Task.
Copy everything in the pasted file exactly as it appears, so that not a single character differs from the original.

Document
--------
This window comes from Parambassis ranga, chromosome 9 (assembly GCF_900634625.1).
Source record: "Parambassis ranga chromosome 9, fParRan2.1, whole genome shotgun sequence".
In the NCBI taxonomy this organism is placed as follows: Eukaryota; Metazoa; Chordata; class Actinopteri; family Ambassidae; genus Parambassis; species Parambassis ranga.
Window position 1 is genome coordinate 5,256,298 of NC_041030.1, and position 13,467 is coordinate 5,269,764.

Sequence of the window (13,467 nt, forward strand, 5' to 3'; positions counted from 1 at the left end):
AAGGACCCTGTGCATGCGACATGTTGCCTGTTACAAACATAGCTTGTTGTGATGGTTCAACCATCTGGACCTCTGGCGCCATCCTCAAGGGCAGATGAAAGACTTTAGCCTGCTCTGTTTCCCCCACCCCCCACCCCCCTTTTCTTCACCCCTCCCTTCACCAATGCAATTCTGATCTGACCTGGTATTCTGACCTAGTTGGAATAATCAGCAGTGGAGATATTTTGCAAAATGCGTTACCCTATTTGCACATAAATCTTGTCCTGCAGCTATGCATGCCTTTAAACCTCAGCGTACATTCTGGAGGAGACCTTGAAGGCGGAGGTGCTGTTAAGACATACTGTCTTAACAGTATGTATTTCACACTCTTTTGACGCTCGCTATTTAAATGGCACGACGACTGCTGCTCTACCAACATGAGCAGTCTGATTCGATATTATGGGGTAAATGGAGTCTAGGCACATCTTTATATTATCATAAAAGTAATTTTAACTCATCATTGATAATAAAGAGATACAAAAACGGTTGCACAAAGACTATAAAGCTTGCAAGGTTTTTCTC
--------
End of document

This window comes from Parambassis ranga, chromosome 9 (assembly GCF_900634625.1).
Source record: "Parambassis ranga chromosome 9, fParRan2.1, whole genome shotgun sequence".
In the NCBI taxonomy this organism is placed as follows: Eukaryota; Metazoa; Chordata; class Actinopteri; family Ambassidae; genus Parambassis; species Parambassis ranga.
Window position 1 is genome coordinate 5,256,298 of NC_041030.1, and position 13,467 is coordinate 5,269,764.

Sequence of the window (13,467 nt, forward strand, 5' to 3'; positions counted from 1 at the left end):
AAGGACCCTGTGCATGCGACATGTTGCCTGTTACAAACATAGCTTGTTGTGATGGTTCAACCATCTGGACCTCTGGCGCCATCCTCAAGGGCAGATGAAAGACTTTAGCCTGCTCTGTTTCCCCCACCCCCCACCCCCCTTTTCTTCACCCCTCCCTTCACCAATGCAATTCTGATCTGACCTGGTATTCTGACCTAGTTGGAATAATCAGCAGTGGAGATATTTTGCAAAATGCGTTACCCTATTTGCACATAAATCTTGTCCTGCAGCTATGCATGCCTTTAAACCTCAGCGTACATTCTGGAGGAGACCTTGAAGGCGGAGGTGCTGTTAAGACATACTGTCTTAACAGTATGTATTTCACACTCTTTTGACGCTCGCTATTTAAATGGCACGACGACTGCTGCTCTACCAACATGAGCAGTCTGATTCGATATTATGGGGTAAATGGAGTCTAGGCACATCTTTATATTATCATAAAAGTAATTTTAACTCATCATTGATAATAAAGAGATACAAAAACGGTTGCACAAAGACTATAAAGCTTGCAAGGTTTTTCTC